Our Rio Grande Valley is on the move.

We have the pieces in place for a regional Tier 1 University system stretching across the entire Valley. The Space X project will mean more high quality jobs and ancillary business opportunities.  And, of course, we remain the gateway to Mexico, which means a steady stream of goods and commerce shipping back-and-forth from Mexico to the United States.

The Rio Grande Valley is in the center of the action. But our future hinges on one critical factor: Transportation.

Transportation serves as the heartbeat for any vibrant community. Transportation also serves as the link that connects our Valley growing communities.  The growth and prosperity of the Rio Grande Valley require a modern and efficient transportation system. We must invest to make sure we build and maintain a first-class transportation system. We must invest in our children and their children.

My challenge to all who live in the Rio Grande Valley: Vote for Proposition 7 on the November 3rd election ballot. It’s a highway funding issue that literally would result in more than $100 million in additional road money flowing to the Valley each year for roads and bridges.

Prop 7 will not raise taxes, and the money could not be spent on toll roads. With voter approval, Prop 7 would dedicate $2.5 billion a year from the state’s general sales tax revenue for roads – starting in the fall of 2017. Two years later, a portion of the state’s motor vehicle sales tax revenue would be added to the mix. By 2020, these two sources should generate $3 billion a year. An estimated $70 billion will be raised during the first 15 years of the program. Texas legislators would then review the Prop 7 measure to determine whether it should be continued or modified.

It is crucial that we dedicate money for roads; otherwise, transportation planners cannot project far enough in the future to make them viable because they cannot be sure money will be available. It takes multiple years to conduct necessary environmental studies; to acquire right-of-way; to complete the surveying and engineering. And then it takes years to complete a major construction project. Predictable funding makes it easier to plan the major highway projects.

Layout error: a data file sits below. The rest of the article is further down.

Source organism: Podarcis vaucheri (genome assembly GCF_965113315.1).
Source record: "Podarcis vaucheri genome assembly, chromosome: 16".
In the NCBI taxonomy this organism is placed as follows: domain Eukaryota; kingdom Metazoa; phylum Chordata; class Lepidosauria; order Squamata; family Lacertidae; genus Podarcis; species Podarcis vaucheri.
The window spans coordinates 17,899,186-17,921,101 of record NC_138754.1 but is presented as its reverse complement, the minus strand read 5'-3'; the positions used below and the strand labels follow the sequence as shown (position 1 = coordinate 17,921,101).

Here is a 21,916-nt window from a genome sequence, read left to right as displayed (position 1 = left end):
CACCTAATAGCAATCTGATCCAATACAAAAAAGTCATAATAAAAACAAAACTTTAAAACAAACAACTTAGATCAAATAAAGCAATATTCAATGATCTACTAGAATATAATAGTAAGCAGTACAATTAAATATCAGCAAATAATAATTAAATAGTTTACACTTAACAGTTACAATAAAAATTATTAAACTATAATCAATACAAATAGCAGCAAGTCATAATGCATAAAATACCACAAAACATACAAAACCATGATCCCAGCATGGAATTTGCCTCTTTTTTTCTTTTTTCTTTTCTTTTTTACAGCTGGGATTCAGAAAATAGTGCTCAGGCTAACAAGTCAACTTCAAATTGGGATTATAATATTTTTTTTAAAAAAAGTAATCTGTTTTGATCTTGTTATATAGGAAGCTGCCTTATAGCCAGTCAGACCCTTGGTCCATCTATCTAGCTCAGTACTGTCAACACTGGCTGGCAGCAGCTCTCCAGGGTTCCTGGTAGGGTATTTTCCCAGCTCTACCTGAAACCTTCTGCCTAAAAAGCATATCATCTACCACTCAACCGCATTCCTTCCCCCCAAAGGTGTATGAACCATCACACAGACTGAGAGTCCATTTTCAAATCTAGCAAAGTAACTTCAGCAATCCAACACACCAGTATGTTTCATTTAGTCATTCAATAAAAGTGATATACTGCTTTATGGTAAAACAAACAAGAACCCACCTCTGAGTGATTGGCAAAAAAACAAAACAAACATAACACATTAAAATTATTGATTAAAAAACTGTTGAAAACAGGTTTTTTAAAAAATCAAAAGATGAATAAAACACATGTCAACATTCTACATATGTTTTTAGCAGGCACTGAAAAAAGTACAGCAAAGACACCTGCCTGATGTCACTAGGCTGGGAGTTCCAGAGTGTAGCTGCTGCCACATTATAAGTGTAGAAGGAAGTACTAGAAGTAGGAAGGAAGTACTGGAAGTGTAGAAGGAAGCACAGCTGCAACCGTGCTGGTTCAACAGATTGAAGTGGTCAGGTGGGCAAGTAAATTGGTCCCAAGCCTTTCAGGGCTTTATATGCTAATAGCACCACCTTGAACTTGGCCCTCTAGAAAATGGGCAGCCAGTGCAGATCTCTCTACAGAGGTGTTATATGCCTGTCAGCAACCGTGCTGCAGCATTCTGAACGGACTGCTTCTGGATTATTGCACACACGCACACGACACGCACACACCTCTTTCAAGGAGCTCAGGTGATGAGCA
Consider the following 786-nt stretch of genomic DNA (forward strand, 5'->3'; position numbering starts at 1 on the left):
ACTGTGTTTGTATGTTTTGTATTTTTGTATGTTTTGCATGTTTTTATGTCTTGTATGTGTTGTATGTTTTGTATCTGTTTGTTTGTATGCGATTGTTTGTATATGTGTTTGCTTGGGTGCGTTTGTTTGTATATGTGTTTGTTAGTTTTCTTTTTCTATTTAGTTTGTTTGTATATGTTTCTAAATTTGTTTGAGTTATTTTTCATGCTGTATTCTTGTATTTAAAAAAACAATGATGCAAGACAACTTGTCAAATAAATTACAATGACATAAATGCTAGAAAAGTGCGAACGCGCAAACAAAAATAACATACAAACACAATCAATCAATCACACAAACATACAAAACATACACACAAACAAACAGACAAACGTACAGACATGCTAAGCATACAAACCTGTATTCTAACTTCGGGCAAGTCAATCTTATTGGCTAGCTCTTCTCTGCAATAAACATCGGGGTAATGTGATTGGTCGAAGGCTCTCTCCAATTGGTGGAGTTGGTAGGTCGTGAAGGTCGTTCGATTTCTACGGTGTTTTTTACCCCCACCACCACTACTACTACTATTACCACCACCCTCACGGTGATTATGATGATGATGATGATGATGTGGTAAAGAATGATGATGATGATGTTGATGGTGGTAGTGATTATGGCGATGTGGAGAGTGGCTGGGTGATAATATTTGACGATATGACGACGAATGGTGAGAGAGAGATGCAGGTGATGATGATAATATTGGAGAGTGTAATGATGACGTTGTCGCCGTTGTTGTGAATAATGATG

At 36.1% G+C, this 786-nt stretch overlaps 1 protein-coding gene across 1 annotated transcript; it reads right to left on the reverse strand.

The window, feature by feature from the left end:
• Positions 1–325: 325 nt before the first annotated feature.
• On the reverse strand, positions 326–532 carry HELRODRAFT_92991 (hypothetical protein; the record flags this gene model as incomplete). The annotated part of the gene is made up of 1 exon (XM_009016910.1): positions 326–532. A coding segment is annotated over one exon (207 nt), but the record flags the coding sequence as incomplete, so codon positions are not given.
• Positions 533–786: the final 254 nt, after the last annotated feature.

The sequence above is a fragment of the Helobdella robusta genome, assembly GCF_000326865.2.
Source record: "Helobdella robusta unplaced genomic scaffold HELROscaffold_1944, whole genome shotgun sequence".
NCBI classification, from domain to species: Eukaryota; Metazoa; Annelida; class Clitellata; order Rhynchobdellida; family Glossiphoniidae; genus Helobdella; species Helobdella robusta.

Texas highways were once the envy of the nation as our parents and grandparents built a world-class road system for this sprawling state. Our state keeps growing by approximately 1,200 people each day; older roads require maintenance; and more fuel efficient vehicles mean less gas consumption and less tax revenue. Unfortunately, due to lack of adequate funding a lot of our highways and infrastructure are falling into disrepair.

We face ever-increasing traffic congestion in our big cities and crumbling and unsafe roads in rural Texas. Experts at Texas A&M’s Transportation Institute and other transportation researchers have concluded Texas must invest at least $5 billion a year more on roads simply to keep traffic congestion at current levels. Texas voters helped move the state in the right direction last fall by approving Prop 1, which allocates a little more than a third of our tax revenue from oil and gas production for Texas roads and bridges.

Now, it’s imperative that we finish the job. And Prop 7 is the vehicle for doing just that.

Roads remain a core function of state government. Individuals cannot build roads. Roads are not Republican or Democrat, as Senate Transportation Chairman Robert Nichols, R-Jacksonville often points out: “They belong to everybody.”

Major issues often lead to contentious debate in the state Capitol. But legislators rallied behind Prop 7. Of 181 Texas legislators, only 1 voted against the measure.

Our Rio Grande Valley is one of the fastest growing areas in the nation, and we now have what big cities call, “rush hour.” We must invest in our transportation future. We are on the move, but we will need good roads to get around.

Early voting opens Oct. 19 – and Prop 7 is an easy vote. Rio Grande Valley voters should send a loud message to Austin. We are on the move – and we want to help ourselves get around.